Are you looking to buy or purchase a property?

Our Conveyancers can help you with the buying/purchasing process of your property

Conveyancing is a term used to refer to the process of transferring the ownership of the property from one person to another.

HSR Law can deal with both purchase of Freehold and leasehold property. The purchase process usually takes the following steps:

  1. We receive instructions from the person buying the property OR the estate agents acting for the seller. A sales memorandum is produced (which is a simple list of all the relevant details of the transaction including the parties’ names, address details and the confirmation of the purchase price).
  2. We send out the client onboarding documents, including the client care letter (noting the fees involved), an Instruction Form (for the client to complete) and standard terms and conditions. 
  3. As part of the client requirements, we must obtain I.D. for Anti Money Laundering (AML) purposes and we request monies on account to allow us to commission electronic ID checks and to order any required property searches. On a purchase, HSR Law request £400.00.
  4. Subsequent to the above, we confirm with the seller’s solicitor HSR Law are instructed by, and we request the contract pack from the seller’s solicitor.
  5. Upon receipt of the contract pack, we review and report to the client on any initial findings (usually including sending a plan of the property for confirmation of the area involved).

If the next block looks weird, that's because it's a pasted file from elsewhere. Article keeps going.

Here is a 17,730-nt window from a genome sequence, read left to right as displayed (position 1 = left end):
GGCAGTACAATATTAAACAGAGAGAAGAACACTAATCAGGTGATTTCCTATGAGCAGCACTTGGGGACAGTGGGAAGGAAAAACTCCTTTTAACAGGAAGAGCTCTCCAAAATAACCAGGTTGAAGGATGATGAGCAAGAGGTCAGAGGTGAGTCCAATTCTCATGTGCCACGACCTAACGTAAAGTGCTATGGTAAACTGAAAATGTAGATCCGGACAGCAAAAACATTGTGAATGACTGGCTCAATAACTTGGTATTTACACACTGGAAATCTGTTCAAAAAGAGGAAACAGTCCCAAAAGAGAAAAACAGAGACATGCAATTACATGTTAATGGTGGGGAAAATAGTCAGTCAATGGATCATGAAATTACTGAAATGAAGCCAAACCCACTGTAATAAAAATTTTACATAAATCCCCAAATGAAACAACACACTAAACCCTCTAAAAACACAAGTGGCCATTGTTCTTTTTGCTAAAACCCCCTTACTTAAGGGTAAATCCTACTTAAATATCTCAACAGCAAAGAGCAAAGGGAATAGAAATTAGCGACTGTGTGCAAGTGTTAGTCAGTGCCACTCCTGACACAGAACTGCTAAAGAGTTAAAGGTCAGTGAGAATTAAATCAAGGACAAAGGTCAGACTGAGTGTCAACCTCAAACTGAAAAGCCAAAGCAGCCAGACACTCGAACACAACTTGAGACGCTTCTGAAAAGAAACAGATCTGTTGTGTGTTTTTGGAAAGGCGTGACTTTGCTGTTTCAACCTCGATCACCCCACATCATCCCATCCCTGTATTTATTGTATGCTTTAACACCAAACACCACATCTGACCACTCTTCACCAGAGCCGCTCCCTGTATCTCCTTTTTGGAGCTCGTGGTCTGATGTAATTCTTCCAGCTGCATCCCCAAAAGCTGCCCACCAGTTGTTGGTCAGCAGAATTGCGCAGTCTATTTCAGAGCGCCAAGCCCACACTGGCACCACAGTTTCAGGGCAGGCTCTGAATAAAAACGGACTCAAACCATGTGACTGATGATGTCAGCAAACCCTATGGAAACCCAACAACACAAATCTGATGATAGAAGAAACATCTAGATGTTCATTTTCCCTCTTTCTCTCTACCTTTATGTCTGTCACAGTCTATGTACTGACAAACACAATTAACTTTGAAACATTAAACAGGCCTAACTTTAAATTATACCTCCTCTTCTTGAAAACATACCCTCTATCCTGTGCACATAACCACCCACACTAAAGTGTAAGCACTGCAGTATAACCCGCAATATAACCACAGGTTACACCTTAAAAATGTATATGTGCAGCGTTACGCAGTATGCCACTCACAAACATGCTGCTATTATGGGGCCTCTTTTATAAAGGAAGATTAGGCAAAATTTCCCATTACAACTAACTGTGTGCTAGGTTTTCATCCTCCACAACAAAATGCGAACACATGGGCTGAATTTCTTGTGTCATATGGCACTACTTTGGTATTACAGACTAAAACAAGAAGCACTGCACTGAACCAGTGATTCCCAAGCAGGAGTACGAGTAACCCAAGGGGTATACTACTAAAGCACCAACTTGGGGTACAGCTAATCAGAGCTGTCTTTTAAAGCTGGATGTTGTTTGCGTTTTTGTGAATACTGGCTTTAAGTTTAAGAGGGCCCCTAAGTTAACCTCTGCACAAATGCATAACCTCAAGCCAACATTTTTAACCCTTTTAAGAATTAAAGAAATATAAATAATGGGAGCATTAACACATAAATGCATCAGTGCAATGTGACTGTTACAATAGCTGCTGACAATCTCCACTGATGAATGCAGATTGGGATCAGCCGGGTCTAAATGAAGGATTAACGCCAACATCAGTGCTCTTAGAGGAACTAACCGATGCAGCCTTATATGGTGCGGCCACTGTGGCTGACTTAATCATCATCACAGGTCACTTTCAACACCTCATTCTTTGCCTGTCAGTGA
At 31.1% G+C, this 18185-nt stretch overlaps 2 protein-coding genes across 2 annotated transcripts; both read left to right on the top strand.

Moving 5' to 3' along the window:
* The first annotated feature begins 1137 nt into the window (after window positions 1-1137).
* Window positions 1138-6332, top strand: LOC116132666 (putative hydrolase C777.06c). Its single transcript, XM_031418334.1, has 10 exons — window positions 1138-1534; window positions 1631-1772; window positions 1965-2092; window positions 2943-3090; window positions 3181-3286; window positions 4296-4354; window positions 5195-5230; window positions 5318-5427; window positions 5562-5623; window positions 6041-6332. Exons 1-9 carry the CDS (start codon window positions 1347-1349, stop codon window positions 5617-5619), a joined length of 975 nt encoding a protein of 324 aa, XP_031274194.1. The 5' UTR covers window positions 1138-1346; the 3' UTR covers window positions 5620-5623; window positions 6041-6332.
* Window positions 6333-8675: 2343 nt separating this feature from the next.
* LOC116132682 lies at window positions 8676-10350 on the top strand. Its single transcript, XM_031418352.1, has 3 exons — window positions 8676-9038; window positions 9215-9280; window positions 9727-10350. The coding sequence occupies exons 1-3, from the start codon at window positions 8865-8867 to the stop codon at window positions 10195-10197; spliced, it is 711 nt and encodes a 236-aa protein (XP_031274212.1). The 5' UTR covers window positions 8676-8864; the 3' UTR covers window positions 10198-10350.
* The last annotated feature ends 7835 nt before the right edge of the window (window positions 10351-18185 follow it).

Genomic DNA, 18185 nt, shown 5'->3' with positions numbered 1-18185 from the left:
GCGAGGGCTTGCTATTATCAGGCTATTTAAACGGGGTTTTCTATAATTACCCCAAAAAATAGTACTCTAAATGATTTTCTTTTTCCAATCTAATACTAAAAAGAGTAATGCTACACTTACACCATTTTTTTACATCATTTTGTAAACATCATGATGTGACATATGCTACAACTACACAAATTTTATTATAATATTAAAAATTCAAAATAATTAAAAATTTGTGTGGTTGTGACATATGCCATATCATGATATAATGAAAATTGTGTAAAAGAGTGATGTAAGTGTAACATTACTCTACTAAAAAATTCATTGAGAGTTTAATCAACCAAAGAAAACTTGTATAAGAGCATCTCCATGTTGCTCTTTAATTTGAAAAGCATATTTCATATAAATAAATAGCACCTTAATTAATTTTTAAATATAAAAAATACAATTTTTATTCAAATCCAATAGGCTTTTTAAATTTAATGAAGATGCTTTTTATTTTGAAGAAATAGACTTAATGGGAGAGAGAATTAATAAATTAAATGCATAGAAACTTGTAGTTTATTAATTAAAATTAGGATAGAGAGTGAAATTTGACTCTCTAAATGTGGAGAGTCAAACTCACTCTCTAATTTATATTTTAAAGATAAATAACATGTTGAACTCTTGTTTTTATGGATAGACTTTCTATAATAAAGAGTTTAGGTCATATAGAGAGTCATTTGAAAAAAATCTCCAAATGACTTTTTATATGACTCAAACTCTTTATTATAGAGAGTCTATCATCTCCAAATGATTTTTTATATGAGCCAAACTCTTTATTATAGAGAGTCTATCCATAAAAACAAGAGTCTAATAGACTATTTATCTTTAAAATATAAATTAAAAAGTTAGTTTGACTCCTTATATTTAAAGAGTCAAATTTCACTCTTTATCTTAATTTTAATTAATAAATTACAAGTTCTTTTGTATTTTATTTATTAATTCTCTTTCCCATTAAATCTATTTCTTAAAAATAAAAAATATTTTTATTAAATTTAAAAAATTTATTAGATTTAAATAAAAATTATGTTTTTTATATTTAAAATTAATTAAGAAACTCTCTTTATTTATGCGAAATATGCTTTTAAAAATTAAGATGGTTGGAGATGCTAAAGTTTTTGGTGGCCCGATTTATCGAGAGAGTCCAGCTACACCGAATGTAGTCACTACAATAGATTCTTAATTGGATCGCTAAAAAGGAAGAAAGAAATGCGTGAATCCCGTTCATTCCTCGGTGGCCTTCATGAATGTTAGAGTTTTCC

6. We then complete order searches to check for any adverse / onerous entries registered against the property or any nearby development that may affect the property you are buying. The searches usually include an Environmental Search, Local Authority Search, Coal Mining and Drainage and Water Search. 
  7. If the clients are buying with the aid of a mortgage, we should receive a mortgage offer and we report to the client on the contents of this, such as the term, repayment amounts, and any other obligations. 
  8. HSR Law send enquiries to the seller’s solicitors based on the review of the legal title, content of the searches, the property information and the fixtures and fittings forms provided by the seller. 
  9. We provide a draft TR1 (Transfer Deed) to the seller’s solicitors.
  10. We await replies to enquiries and then report back to the client before agreeing dates to work towards for exchange of contracts and completion.
  11. Exchange contracts and set a date for completion (this can sometimes be on the same day). 
  12. Request any required mortgage funds and any balance needed from the clients.
  13. On the day of completion, transfer the completion monies to the seller’s solicitors.
  14. Confirm completion and where the clients can collect the keys (usually from the estate agents).
  15. Deal with post-completion registrations which would include submitting and paying (if any) stamp duty (SDLT) and making an application to register the transfer of the property at the Land Registry.
  16. Once the registration is completed, we send a copy to the clients as evidence of them being the new owner of the property.

We are CQS Accredited

The Conveyancing Quality Scheme (CQS) accreditation demonstrates that HSR Law Solicitors can provide residential conveyancing advice of the level expected by clients, lenders and the wider residential conveyancing community.